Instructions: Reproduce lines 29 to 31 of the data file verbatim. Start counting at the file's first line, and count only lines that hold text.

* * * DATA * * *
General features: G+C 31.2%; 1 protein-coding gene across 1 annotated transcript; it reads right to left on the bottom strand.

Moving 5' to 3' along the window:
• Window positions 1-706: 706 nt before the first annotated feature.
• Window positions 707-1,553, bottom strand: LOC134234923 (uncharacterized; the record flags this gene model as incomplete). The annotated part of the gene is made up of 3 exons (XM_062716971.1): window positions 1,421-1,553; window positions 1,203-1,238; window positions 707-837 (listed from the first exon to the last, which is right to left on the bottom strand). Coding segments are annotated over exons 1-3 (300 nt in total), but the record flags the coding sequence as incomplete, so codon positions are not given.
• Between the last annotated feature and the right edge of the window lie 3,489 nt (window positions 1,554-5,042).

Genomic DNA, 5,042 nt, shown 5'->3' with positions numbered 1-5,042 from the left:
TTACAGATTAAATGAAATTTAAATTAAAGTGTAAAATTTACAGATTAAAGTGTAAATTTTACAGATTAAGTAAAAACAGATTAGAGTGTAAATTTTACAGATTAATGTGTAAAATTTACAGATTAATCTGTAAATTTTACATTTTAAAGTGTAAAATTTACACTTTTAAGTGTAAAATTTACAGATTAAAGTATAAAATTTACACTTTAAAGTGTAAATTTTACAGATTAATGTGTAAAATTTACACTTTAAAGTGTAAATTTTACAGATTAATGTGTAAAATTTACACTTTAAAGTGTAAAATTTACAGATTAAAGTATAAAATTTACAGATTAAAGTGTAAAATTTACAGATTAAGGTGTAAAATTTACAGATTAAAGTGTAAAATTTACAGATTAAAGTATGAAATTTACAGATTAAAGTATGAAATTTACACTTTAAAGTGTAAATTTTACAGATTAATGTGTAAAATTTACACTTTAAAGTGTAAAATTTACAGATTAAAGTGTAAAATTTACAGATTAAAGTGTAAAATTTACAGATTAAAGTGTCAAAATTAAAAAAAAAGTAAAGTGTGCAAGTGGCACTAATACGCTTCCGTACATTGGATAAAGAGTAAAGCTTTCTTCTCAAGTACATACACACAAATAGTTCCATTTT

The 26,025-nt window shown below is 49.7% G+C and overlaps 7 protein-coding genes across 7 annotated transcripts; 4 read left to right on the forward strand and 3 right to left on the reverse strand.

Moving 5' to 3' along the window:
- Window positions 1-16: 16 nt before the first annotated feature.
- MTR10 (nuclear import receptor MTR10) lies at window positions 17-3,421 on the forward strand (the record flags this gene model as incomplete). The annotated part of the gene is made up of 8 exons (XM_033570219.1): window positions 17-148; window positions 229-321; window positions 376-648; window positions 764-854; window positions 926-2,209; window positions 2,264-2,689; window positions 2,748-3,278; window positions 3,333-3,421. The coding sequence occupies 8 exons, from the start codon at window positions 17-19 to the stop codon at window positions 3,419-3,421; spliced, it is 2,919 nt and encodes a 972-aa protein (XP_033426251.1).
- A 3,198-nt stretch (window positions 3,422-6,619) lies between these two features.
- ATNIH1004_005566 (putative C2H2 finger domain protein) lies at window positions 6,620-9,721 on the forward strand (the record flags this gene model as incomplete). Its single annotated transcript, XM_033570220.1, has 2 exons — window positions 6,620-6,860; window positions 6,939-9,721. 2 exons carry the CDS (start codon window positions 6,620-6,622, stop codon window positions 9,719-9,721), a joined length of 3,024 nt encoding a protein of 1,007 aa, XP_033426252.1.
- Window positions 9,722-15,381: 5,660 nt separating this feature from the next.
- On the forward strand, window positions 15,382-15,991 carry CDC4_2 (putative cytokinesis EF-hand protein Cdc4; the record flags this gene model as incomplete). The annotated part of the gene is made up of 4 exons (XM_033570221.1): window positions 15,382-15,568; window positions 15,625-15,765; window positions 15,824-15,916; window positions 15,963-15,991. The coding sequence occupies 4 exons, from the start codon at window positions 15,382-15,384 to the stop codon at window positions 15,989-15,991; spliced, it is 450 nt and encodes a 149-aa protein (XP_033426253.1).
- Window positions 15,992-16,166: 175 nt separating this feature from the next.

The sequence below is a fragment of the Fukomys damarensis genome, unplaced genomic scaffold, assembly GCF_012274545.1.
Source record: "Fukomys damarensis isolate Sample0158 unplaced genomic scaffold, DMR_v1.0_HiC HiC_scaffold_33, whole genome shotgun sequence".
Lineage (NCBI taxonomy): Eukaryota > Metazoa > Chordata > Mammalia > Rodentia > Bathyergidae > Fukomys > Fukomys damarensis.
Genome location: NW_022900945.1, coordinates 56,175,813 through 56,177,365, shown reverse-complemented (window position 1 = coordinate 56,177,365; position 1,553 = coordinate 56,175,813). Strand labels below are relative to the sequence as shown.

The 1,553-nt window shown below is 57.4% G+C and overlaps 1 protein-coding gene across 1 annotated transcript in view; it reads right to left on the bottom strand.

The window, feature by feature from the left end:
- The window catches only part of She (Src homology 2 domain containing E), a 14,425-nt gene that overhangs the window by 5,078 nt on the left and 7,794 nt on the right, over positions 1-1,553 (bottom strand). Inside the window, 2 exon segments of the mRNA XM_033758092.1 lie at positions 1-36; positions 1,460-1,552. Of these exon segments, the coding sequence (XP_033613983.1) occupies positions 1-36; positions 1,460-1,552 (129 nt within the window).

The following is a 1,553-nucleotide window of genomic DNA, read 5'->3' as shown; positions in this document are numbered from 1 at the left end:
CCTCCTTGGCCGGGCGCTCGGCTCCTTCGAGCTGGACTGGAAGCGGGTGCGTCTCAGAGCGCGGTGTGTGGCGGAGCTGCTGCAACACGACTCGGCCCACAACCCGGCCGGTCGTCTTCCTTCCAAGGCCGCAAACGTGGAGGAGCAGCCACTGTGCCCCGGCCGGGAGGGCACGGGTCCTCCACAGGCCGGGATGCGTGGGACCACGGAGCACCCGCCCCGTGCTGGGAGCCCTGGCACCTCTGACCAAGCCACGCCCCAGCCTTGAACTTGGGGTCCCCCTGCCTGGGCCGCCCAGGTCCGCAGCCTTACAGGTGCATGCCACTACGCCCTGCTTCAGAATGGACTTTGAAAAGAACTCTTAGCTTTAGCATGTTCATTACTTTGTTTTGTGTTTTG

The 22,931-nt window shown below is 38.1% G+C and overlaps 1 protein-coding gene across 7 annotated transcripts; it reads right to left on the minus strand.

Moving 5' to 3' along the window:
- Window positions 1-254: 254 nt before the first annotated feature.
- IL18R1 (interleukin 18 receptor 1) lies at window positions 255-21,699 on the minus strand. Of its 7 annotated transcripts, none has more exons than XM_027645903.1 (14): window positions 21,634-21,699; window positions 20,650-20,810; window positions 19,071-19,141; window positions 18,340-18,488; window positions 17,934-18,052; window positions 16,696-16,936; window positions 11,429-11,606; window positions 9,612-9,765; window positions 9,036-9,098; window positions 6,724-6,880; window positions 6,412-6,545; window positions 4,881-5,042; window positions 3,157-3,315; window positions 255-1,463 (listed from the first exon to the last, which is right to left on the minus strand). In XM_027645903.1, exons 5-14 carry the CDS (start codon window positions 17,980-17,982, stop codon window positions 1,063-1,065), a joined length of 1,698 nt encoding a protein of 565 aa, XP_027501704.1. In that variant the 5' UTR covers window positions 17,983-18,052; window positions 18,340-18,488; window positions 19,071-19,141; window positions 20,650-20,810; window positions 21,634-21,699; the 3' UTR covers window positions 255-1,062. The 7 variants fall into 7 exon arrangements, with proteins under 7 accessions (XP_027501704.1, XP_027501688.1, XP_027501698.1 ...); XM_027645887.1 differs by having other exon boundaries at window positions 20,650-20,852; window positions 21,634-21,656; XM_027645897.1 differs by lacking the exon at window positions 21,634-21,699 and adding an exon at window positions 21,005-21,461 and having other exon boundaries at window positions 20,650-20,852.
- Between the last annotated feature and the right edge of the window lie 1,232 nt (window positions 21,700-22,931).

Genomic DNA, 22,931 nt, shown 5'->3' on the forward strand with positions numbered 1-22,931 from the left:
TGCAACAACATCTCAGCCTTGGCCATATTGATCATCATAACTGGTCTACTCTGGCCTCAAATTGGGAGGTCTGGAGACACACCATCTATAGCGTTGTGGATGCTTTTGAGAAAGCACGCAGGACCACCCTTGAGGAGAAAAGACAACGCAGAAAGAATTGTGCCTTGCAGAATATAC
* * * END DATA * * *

- IL18R1 (interleukin 18 receptor 1) lies at window positions 255-21,699 on the minus strand. Of its 7 annotated transcripts, none has more exons than XM_027645903.1 (14): window positions 21,634-21,699; window positions 20,650-20,810; window positions 19,071-19,141; window positions 18,340-18,488; window positions 17,934-18,052; window positions 16,696-16,936; window positions 11,429-11,606; window positions 9,612-9,765; window positions 9,036-9,098; window positions 6,724-6,880; window positions 6,412-6,545; window positions 4,881-5,042; window positions 3,157-3,315; window positions 255-1,463 (listed from the first exon to the last, which is right to left on the minus strand). In XM_027645903.1, exons 5-14 carry the CDS (start codon window positions 17,980-17,982, stop codon window positions 1,063-1,065), a joined length of 1,698 nt encoding a protein of 565 aa, XP_027501704.1. In that variant the 5' UTR covers window positions 17,983-18,052; window positions 18,340-18,488; window positions 19,071-19,141; window positions 20,650-20,810; window positions 21,634-21,699; the 3' UTR covers window positions 255-1,062. The 7 variants fall into 7 exon arrangements, with proteins under 7 accessions (XP_027501704.1, XP_027501688.1, XP_027501698.1 ...); XM_027645887.1 differs by having other exon boundaries at window positions 20,650-20,852; window positions 21,634-21,656; XM_027645897.1 differs by lacking the exon at window positions 21,634-21,699 and adding an exon at window positions 21,005-21,461 and having other exon boundaries at window positions 20,650-20,852.
- Between the last annotated feature and the right edge of the window lie 1,232 nt (window positions 21,700-22,931).

Genomic DNA, 22,931 nt, shown 5'->3' on the forward strand with positions numbered 1-22,931 from the left: